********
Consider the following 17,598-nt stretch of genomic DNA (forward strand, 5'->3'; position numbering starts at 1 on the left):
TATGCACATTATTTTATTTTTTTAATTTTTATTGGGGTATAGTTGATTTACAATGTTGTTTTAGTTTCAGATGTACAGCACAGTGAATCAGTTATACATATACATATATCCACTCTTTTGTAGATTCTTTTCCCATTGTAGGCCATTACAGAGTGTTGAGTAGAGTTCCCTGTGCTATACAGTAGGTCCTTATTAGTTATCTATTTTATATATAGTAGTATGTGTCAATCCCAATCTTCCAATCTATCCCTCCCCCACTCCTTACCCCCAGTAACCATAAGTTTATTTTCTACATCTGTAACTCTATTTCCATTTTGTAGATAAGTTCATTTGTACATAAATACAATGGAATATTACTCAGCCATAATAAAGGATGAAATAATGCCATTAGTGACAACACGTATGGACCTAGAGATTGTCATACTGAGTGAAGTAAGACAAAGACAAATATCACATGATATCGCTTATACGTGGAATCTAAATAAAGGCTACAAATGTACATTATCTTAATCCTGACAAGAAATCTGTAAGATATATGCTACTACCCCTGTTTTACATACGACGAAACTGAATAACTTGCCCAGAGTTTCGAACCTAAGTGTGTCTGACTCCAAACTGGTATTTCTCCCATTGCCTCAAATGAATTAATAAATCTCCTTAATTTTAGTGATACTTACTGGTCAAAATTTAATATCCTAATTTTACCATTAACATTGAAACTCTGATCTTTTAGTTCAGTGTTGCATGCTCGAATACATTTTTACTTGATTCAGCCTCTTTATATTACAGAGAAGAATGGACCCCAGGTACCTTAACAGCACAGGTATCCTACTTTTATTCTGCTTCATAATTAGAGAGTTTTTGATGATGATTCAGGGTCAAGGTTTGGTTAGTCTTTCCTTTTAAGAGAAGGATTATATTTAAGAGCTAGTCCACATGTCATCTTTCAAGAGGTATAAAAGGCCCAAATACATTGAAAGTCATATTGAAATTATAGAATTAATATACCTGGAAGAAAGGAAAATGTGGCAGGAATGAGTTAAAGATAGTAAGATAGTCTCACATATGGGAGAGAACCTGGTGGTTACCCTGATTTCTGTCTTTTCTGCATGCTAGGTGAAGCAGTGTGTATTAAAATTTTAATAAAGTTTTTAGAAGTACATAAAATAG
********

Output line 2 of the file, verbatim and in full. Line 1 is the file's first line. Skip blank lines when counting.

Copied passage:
TATGCACATTATTTTATTTTTTTAATTTTTATTGGGGTATAGTTGATTTACAATGTTGTTTTAGTTTCAGATGTACAGCACAGTGAATCAGTTATACATATACATATATCCACTCTTTTGTAGATTCTTTTCCCATTGTAGGCCATTACAGAGTGTTGAGTAGAGTTCCCTGTGCTATACAGTAGGTCCTTATTAGTTATCTATTTTATATATAGTAGTATGTGTCAATCCCAATCTTCCAATCTATCCCTCCCCCACTCCTTACCCCCAGTAACCATAAGTTTATTTTCTACATCTGTAACTCTATTTCCATTTTGTAGATAAGTTCATTTGTACATAAATACAATGGAATATTACTCAGCCATAATAAAGGATGAAATAATGCCATTAGTGACAACACGTATGGACCTAGAGATTGTCATACTGAGTGAAGTAAGACAAAGACAAATATCACATGATATCGCTTATACGTGGAATCTAAATAAAGGCTACAAATGTACATTATCTTAATCCTGACAAGAAATCTGTAAGATATATGCTACTACCCCTGTTTTACATACGACGAAACTGAATAACTTGCCCAGAGTTTCGAACCTAAGTGTGTCTGACTCCAAACTGGTATTTCTCCCATTGCCTCAAATGAATTAATAAATCTCCTTAATTTTAGTGATACTTACTGGTCAAAATTTAATATCCTAATTTTACCATTAACATTGAAACTCTGATCTTTTAGTTCAGTGTTGCATGCTCGAATACATTTTTACTTGATTCAGCCTCTTTATATTACAGAGAAGAATGGACCCCAGGTACCTTAACAGCACAGGTATCCTACTTTTATTCTGCTTCATAATTAGAGAGTTTTTGATGATGATTCAGGGTCAAGGTTTGGTTAGTCTTTCCTTTTAAGAGAAGGATTATATTTAAGAGCTAGTCCACATGTCATCTTTCAAGAGGTATAAAAGGCCCAAATACATTGAAAGTCATATTGAAATTATAGAATTAATATACCTGGAAGAAAGGAAAATGTGGCAGGAATGAGTTAAAGATAGTAAGATAGTCTCACATATGGGAGAGAACCTGGTGGTTACCCTGATTTCTGTCTTTTCTGCATGCTAGGTGAAGCAGTGTGTATTAAAATTTTAATAAAGTTTTTAGAAGTACATAAAATAG